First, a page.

Obfuscate jitsi

I would like to obfuscate Jitsi, is this possible?

Thanks in advance

What do you mean?
If you install on your own server, the code is available to you. You can play around with it and see what works. Code obfuscation can be a bit tricky though.

Yes the server is mine, not on server-side, I mean on client-side only (on browser).

If you want help, you have to provide more details as to what you want to obfuscate…more details…as many details as you can…

For example I would like to obfuscate those files:
/usr/share/jitsi-meet-web-config/index.html (JS parts only)
/usr/share/jitsi-meet-web-config/config.js
/usr/share/jitsi-meet/interface_config.js

and actually as many Javascript (*.js) files I can, in order to hide my configuration (for extra security).

Any ideas? Tools? Tutorials about it? Or, just about Jitsi security?

Personally, I don’t think security via obscurity is going to get you very far. As soon as someone catches on that you’re using Jitsi, all the source is open and available and this defeats the purpose of you obsuring your local copy.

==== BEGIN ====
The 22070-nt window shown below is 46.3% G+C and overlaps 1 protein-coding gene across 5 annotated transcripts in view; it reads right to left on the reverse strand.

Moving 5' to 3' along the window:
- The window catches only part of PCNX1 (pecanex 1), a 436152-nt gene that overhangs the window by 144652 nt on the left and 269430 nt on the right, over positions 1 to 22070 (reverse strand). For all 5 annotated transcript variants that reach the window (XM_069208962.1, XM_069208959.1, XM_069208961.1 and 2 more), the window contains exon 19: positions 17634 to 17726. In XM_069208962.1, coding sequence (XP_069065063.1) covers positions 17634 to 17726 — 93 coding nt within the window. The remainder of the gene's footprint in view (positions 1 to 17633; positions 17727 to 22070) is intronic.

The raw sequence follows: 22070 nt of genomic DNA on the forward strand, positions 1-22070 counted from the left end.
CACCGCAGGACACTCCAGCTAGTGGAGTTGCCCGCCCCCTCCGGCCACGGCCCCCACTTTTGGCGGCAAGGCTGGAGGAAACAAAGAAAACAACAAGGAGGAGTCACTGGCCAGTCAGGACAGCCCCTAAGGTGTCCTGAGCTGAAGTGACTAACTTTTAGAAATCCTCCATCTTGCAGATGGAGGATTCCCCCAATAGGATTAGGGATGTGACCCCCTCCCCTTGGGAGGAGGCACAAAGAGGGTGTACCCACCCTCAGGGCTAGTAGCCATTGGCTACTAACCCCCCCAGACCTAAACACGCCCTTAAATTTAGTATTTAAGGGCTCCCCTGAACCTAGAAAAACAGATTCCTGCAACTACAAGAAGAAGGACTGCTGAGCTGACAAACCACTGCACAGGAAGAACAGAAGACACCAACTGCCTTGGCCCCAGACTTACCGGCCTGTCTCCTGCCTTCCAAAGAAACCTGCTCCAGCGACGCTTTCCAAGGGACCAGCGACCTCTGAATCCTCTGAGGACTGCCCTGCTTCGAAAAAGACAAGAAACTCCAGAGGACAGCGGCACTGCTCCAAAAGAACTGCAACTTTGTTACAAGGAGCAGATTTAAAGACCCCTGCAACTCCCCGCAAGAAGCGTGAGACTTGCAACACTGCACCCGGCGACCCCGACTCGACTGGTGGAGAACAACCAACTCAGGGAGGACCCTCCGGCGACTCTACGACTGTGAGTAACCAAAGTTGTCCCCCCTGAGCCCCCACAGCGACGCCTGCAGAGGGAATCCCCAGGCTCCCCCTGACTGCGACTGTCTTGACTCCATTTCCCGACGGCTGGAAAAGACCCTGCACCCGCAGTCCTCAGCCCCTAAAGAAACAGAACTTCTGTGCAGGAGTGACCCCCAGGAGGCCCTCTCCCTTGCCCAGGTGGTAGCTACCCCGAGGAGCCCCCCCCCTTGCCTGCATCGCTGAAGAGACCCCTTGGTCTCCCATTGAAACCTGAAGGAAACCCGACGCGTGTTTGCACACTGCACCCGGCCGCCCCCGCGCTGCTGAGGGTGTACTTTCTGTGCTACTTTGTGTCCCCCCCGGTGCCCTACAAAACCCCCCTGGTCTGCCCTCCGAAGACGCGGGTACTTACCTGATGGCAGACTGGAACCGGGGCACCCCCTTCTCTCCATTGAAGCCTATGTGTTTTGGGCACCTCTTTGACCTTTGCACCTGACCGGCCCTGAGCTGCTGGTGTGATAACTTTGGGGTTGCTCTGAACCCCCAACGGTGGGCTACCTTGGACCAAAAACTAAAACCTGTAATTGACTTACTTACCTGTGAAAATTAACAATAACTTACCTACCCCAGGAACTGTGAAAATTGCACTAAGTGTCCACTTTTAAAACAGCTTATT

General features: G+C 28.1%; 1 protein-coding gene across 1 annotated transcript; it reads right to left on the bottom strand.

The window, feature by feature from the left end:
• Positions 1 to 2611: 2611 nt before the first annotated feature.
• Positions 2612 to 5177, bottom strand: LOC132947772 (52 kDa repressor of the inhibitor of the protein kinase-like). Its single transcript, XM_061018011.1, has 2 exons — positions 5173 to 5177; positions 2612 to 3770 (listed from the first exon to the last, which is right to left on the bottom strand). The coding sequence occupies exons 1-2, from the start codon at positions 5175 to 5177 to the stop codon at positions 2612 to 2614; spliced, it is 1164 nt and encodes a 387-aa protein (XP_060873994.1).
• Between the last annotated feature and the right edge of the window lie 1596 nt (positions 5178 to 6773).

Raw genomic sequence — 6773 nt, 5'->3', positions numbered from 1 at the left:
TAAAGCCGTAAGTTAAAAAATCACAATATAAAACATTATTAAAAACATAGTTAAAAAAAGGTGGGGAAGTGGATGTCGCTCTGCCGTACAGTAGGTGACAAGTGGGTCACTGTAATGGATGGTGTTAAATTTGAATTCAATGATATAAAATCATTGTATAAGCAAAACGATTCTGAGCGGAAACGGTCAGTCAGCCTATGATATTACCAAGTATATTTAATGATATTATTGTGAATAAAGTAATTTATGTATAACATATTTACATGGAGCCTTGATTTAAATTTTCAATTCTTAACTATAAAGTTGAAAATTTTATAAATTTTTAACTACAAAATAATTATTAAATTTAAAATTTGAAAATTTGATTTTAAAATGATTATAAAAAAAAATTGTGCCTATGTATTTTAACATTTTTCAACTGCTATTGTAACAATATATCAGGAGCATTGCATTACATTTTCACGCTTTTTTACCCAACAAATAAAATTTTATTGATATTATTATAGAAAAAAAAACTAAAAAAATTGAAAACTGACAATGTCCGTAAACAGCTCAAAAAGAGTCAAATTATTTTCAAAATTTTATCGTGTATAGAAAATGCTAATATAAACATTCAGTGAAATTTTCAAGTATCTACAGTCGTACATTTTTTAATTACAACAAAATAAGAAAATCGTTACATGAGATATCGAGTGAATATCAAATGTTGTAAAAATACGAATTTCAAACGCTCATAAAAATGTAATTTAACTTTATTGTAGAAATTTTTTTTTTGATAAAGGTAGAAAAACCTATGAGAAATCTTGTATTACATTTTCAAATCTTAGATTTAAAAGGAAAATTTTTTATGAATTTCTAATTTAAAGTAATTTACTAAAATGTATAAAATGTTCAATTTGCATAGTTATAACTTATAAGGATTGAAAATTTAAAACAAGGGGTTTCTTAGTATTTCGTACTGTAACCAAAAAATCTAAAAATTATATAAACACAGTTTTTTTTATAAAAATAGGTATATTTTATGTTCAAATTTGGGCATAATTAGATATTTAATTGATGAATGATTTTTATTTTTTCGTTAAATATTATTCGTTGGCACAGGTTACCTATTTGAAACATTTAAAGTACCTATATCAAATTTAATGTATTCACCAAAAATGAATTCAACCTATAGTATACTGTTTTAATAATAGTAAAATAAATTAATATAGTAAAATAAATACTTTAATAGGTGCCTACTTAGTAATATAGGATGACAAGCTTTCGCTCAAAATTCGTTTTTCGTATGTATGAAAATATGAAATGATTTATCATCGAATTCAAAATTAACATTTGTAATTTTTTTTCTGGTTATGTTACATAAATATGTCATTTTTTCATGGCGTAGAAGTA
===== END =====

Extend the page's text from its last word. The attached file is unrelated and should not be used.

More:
As with any open source project, security comes from a well designed product that is inherently secure, and many eyes to identify gaps. From what I can tell, jitsi does well on this front.

These files should never contain any sensitive information – if this every contains compromising info, then either you’ve done it wrong or there is a fundamental flaw in the product that should be fixed rather than hidden under the carpet .

If you do choose to go ahead with obfuscating these, note that these files are loaded separately from the main bundle so any obfuscation attempts which renames the vars would make the config unreadable by the main app and unusable. Which means you’ll need to change the main app
so that the config files are embedded with and minified along with the app bundle, track down how the config vars are loaded and referenced to make sure these still work after obfuscation.

Also note that these config vars are referenced by name from the state object, so I suspect this won’t be as easy as simply bundling the config files along the main app and running an uglify tool since those indirect references may not be detected.

In short, this is non-trivial and of questionable benefits.

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